Office of National Drug Control Policy

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Office of National Drug Control Policy
Agency overview
FormedOctober 27, 1986; 36 years ago (1986-10-27)
HeadquartersWashington, D.C., U.S.
Annual budget$31.4 billion[1]
Agency executive
Parent agencyExecutive Office of the President

The Office of National Drug Control Policy is a part of the Executive Office of the President of the United States.

Background[change | change source]

The Director of National Drug Control Policy, known as the Drug Czar, heads the office. "Drug Czar" was a term first used in the media by then-Senator Joe Biden in October 1982.[2][3]

In addition to running the ONDCP, the director evaluates, coordinates, and oversees both the international and domestic anti-drug efforts of executive branch agencies and ensures that such efforts sustain and complement State and local anti-drug activities. The Director advises the President regarding changes in the organization, management, budgeting, and personnel of federal agencies that affect U.S. anti-drug efforts; and regarding federal agency compliance with their obligations under the National Drug Control Strategy, an annual report required by law.

2017 Rumored shutdown[change | change source]

As early as February 2017, The New York Times had reported that the Trump administration was considering eliminating the office, and other programs responsible for a total of $2.5 billion of domestic spending.[4] In May, the office's website was blanked and Politico and The Washington Post both reported that the office was about to be drastically defunded.[5][6]

List of Directors[change | change source]

The title of Director, as well as the office, was created by the Anti-Drug Abuse Act of 1988. The position had cabinet-level status from 1993 to 2009.

# Portrait Name Term President
1 William J. Bennett, 1987.jpg Bill Bennett March 13, 1989 – December 13, 1990 George H. W. Bush
2 Bobmartinez (cropped).jpg Bob Martinez March 28, 1991 – January 20, 1993
John Walters official photo.jpg John Walters
January 20, 1993 – July 19, 1993 Bill Clinton
3 Leepbrown.jpg Lee Brown July 19, 1993 – January 1996
4 Barry McCaffrey.jpg Barry McCaffrey February 29, 1996 – January 20, 2001
No image.svg Ed Jurith
January 20, 2001 – December 7, 2001 George W. Bush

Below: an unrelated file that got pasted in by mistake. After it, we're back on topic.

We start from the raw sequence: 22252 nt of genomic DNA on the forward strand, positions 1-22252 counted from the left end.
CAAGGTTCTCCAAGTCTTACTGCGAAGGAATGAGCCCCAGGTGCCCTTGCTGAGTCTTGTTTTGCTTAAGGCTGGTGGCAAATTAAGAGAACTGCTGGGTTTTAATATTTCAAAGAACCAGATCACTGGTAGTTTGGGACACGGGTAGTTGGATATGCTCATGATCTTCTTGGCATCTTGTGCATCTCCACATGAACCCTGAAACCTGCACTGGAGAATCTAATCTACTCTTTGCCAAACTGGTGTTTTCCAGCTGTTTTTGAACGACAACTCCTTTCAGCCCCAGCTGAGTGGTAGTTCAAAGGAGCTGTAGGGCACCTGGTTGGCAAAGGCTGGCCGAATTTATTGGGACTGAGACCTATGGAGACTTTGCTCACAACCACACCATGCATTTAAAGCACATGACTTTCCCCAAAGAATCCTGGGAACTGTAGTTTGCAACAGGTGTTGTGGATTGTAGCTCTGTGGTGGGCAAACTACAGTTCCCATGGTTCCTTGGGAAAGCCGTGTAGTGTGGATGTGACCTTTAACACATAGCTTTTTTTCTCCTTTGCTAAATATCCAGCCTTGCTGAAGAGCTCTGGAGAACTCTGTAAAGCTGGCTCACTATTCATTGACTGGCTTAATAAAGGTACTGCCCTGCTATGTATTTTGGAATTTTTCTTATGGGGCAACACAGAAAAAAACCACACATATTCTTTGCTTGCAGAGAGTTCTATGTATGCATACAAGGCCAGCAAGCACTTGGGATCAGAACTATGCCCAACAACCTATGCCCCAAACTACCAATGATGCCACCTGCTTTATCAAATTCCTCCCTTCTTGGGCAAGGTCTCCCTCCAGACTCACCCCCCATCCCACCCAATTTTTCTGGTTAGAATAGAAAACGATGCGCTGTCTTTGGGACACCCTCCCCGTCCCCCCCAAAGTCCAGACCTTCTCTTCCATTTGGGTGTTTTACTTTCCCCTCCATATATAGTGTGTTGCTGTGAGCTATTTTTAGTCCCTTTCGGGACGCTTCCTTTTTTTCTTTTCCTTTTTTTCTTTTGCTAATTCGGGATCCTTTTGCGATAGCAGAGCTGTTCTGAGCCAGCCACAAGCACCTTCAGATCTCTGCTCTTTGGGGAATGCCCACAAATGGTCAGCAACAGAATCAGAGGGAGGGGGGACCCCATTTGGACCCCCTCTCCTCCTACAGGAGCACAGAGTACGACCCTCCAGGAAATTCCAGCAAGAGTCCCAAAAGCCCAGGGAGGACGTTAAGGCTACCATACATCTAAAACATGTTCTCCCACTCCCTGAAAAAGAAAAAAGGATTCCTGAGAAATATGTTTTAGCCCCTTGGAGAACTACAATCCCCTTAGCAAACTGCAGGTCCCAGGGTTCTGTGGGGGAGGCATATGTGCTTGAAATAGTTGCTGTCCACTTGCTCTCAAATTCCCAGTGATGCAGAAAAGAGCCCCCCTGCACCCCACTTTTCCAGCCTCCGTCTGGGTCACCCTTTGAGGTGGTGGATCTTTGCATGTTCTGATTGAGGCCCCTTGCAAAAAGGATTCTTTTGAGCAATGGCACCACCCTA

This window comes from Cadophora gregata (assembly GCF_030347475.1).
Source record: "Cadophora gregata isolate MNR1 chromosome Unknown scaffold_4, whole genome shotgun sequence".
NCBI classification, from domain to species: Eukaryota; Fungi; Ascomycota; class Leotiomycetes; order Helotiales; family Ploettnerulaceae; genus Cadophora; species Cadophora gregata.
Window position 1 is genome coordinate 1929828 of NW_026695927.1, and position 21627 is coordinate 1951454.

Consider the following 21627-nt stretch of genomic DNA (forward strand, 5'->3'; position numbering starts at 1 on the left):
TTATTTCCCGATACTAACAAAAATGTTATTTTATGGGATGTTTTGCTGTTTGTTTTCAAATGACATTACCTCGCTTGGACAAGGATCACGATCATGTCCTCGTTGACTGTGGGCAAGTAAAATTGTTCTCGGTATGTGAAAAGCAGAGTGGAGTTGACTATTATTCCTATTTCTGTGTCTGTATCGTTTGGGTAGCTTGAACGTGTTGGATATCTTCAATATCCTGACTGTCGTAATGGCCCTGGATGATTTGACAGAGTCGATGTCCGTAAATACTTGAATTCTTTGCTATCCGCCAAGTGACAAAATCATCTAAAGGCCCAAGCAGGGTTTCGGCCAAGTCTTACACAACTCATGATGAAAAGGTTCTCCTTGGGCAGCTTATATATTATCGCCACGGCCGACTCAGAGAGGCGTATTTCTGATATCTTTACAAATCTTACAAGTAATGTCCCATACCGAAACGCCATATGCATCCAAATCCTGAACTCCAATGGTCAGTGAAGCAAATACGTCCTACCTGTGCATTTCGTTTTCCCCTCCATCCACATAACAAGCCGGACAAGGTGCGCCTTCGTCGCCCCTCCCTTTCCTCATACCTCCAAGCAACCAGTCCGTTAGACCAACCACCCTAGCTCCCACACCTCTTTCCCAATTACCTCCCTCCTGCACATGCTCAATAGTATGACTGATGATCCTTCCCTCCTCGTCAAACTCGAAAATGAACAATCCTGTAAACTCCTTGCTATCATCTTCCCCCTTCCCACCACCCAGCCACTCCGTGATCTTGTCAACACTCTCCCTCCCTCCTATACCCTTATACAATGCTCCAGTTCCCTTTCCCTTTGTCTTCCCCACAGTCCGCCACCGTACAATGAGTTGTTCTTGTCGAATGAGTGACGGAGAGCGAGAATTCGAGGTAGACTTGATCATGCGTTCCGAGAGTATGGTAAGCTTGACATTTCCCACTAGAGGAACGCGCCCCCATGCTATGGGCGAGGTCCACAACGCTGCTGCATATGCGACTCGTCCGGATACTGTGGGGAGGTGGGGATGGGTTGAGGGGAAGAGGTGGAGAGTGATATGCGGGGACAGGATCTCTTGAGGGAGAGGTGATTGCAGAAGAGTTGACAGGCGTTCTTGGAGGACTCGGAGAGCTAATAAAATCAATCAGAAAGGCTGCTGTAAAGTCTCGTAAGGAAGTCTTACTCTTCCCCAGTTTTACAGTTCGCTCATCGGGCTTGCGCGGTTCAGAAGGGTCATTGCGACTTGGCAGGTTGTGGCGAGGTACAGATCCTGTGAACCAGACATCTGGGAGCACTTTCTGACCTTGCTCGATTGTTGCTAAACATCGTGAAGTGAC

5 John Walters official photo.jpg John Walters December 7, 2001 – January 20, 2009
No image.svg Ed Jurith
January 20, 2009 – May 7, 2009 Barack Obama
6 Gil Kerlikowske official portrait small.jpg Gil Kerlikowske May 7, 2009 – March 6, 2014
7 Michael Botticelli.jpg Michael Botticelli
Acting: 2014–2015
March 6, 2014 – January 20, 2017
No image.svg Kemp Chester
January 20, 2017 – March 27, 2017 Donald Trump
No image.svg Rich Baum
March 28, 2017 – February 9, 2018
8 James W. Carroll, Jr.jpg Jim Carroll February 9, 2018 – January 20, 2021
Acting: February 9, 2018 – January 3, 2019
9 No image.svg Rahul Gupta November 5, 2021 – present Joe Biden

References[change | change source]

  1. Office of the Press Secretary. "ONDCP". Washington, D.C.: White House. Archived from the original on June 24, 2017. Retrieved June 27, 2017.
  2. Maintland, Leslie. (October 9, 1982) New York Times U.S. plans a new drive on narcotics.[permanent dead link] Section: 1; Page 18. (noting, "But Senator Joseph R. Biden Jr., the Delaware Democrat who is a strong advocate of antinarcotics efforts, said today that he thought no program could work without a Cabinet-level "drug czar" in charge to coordinate the work of various agencies.")
  3. "Joe Biden Coined The Term "Drug Czar", Wrote Laws Banning Drug Paraphenilia". Archived from the original on 2008-09-23. Retrieved 2017-09-03.
  4. Sharon LaFraniere and Alan Rappeport (February 17, 2017), "Popular Domestic Programs Face Ax Under First Trump Budget", The New York Times{{citation}}: CS1 maint: uses authors parameter (link)
  5. Dan Diamond (May 5, 2017), "Trump budget would effectively kill drug control office", Politico
  6. "Report: White House plans to slash funding for fed Drug Control Policy office", The Washington Post, May 5, 2017, archived from the original on May 6, 2017, retrieved September 3, 2017 – via MassCentral

Other websites[change | change source]